Zappos Founder Tony Hsieh Dies Following House Fire Injuries

Tony Hsieh, the retired CEO of who revolutionised the online shoe industry and gained notoriety for his company’s unique corporate culture, has died. He was 46.

The cause of Hsieh’s death wasn’t released. Puoy Premsrirut, a lawyer for Hsieh, told news outlets that Hsieh had been injured in a house fire while visiting Connecticut. He was with family there when he died Friday night, KLAS-TV reported.

A Harvard graduate, Hsieh gained success in the dot com era. He joined Zappos in 1999 when it was called and led it for two decades. Inc. purchased the company for $1.2 billion in 2009 and Hsieh remained as chief executive officer until stepping down in August.

Amazon’s purchase of the company signalled Jeff Bezos was both impressed and threatened with Zappos’ fast delivery of online orders and customer service reputation. Hsieh’s success selling shoes online stood out because it was a product people traditionally like to feel on their feet before buying.

“We are deeply saddened to hear of Tony Hsieh’s untimely passing, and our thoughts are with his family and friends,” Amazon tweeted on a company account. “Tony was a visionary leader and innovator who will be greatly missed.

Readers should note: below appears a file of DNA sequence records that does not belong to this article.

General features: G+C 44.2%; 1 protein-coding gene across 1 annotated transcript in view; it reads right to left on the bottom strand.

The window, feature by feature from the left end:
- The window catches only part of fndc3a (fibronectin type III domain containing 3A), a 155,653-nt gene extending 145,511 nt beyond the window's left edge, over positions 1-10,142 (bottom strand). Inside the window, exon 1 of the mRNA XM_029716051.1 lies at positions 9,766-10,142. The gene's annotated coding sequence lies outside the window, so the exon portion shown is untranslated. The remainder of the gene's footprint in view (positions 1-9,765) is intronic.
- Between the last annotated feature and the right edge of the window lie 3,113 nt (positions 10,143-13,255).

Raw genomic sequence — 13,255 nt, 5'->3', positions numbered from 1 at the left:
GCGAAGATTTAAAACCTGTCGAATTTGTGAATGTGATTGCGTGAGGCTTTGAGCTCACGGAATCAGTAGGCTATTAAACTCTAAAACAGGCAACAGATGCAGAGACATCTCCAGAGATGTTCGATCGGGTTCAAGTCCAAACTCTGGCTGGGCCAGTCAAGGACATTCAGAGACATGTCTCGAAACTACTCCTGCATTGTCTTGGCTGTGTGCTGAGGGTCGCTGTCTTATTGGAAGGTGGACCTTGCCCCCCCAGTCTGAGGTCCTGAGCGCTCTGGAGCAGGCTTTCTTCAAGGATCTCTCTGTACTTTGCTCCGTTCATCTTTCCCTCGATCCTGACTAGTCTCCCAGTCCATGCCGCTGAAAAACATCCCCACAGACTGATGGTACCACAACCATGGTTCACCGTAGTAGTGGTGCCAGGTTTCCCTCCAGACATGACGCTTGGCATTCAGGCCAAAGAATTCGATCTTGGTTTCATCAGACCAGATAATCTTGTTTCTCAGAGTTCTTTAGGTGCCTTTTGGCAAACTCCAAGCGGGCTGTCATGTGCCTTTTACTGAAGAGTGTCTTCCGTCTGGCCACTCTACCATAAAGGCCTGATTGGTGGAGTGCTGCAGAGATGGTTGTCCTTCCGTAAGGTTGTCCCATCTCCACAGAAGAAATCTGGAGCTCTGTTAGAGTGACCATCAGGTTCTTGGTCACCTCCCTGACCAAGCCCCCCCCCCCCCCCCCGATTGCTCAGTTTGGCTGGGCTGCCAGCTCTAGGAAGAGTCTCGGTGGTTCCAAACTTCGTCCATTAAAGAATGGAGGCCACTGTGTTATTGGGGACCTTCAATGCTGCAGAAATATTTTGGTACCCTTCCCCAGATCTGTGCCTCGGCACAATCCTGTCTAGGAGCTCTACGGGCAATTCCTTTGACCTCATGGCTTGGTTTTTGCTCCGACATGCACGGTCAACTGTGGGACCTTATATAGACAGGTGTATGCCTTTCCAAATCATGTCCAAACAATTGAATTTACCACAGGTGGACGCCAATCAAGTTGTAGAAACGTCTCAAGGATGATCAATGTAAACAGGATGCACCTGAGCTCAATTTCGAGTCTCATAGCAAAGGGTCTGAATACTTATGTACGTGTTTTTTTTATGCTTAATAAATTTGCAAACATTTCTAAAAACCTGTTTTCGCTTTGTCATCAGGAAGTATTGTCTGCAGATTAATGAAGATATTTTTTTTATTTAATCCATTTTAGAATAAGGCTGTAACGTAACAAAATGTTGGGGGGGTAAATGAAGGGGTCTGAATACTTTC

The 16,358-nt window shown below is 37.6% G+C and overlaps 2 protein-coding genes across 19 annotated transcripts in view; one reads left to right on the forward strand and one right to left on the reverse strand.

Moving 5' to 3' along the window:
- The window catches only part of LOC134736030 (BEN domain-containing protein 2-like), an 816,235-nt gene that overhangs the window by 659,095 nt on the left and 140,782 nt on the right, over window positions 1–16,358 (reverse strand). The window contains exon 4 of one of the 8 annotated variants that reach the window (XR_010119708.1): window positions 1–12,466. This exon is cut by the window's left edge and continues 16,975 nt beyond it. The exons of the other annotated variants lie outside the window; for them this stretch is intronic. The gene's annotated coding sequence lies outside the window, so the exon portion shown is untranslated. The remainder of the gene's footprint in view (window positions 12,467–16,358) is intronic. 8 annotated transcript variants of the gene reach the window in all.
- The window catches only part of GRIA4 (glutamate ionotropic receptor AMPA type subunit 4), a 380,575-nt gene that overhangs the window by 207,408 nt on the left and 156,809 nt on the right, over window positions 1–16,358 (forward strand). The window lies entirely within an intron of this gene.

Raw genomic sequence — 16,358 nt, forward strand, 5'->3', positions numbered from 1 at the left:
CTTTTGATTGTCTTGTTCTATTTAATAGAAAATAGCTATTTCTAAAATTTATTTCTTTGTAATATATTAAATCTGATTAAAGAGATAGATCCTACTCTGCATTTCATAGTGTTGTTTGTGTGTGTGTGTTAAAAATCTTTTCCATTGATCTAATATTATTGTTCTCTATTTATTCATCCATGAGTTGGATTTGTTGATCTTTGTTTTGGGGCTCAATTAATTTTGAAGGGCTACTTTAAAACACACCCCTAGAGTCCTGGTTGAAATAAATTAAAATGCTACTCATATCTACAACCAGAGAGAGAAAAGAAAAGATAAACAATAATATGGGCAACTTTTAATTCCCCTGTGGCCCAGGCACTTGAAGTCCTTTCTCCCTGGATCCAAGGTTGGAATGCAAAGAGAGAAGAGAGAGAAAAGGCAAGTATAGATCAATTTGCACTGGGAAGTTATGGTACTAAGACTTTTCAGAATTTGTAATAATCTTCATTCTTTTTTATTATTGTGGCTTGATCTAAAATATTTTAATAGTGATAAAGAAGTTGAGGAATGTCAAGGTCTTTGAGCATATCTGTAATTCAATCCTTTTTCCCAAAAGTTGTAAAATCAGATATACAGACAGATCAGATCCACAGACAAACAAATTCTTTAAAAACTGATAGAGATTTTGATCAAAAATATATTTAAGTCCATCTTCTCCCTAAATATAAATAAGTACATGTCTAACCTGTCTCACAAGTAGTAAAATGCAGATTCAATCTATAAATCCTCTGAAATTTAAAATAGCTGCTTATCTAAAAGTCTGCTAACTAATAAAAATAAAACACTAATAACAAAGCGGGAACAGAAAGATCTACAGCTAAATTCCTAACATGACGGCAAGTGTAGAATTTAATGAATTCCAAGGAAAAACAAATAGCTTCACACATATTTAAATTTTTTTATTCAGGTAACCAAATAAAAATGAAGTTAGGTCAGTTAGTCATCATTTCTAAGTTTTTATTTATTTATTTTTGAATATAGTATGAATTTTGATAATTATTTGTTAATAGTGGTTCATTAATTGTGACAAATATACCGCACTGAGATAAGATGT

Management Style

Hsieh was a fixture in the tech speaker circuit and espoused his company’s commitment to “holocracy,” a decentralised management style where decision-making was spread throughout the organisation without traditional hierarchy.

He stood out as a non-traditionalist even in an industry known for breaking tradition. He lived in a trailer park in downtown Las Vegas that attracted creative people working on the strip. They’d eat communal meals by a big fire pit and a pet alpaca roamed the park. Hsieh would make random appearances in the park to play a card game with visitors that forced them to pick priorities in their lives.

Tributes swirled on social media from the tech industry, Las Vegas — where the company was headquartered — and from President Trump’s daughter. Nevada Governor Steve Sisolak thanked him for helping transform the city, while Ivanka Trump said Hsieh’s originality challenged her to “reject conformity.”

By Spencer Soper

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